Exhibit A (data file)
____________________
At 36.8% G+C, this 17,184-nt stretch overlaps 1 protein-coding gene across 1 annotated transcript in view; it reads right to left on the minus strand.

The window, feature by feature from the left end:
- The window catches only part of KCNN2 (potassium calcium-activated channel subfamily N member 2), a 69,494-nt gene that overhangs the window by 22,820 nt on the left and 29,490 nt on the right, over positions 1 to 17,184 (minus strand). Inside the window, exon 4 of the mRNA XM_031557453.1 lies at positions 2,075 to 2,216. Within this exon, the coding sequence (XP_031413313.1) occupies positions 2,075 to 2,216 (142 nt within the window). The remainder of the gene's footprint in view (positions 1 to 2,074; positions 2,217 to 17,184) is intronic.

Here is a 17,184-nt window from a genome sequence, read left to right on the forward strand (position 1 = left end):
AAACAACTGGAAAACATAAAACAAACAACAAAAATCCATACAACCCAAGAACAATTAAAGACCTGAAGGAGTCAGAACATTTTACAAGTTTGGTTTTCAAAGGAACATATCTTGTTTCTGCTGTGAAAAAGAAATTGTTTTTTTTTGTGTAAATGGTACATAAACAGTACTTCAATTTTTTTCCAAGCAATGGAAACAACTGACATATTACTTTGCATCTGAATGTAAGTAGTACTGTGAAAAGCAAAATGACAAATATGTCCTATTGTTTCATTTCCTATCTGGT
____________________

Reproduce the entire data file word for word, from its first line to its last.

At 36.8% G+C, this 17,184-nt stretch overlaps 1 protein-coding gene across 1 annotated transcript in view; it reads right to left on the minus strand.

The window, feature by feature from the left end:
- The window catches only part of KCNN2 (potassium calcium-activated channel subfamily N member 2), a 69,494-nt gene that overhangs the window by 22,820 nt on the left and 29,490 nt on the right, over positions 1 to 17,184 (minus strand). Inside the window, exon 4 of the mRNA XM_031557453.1 lies at positions 2,075 to 2,216. Within this exon, the coding sequence (XP_031413313.1) occupies positions 2,075 to 2,216 (142 nt within the window). The remainder of the gene's footprint in view (positions 1 to 2,074; positions 2,217 to 17,184) is intronic.

Here is a 17,184-nt window from a genome sequence, read left to right on the forward strand (position 1 = left end):
AAACAACTGGAAAACATAAAACAAACAACAAAAATCCATACAACCCAAGAACAATTAAAGACCTGAAGGAGTCAGAACATTTTACAAGTTTGGTTTTCAAAGGAACATATCTTGTTTCTGCTGTGAAAAAGAAATTGTTTTTTTTTGTGTAAATGGTACATAAACAGTACTTCAATTTTTTTCCAAGCAATGGAAACAACTGACATATTACTTTGCATCTGAATGTAAGTAGTACTGTGAAAAGCAAAATGACAAATATGTCCTATTGTTTCATTTCCTATCTGGT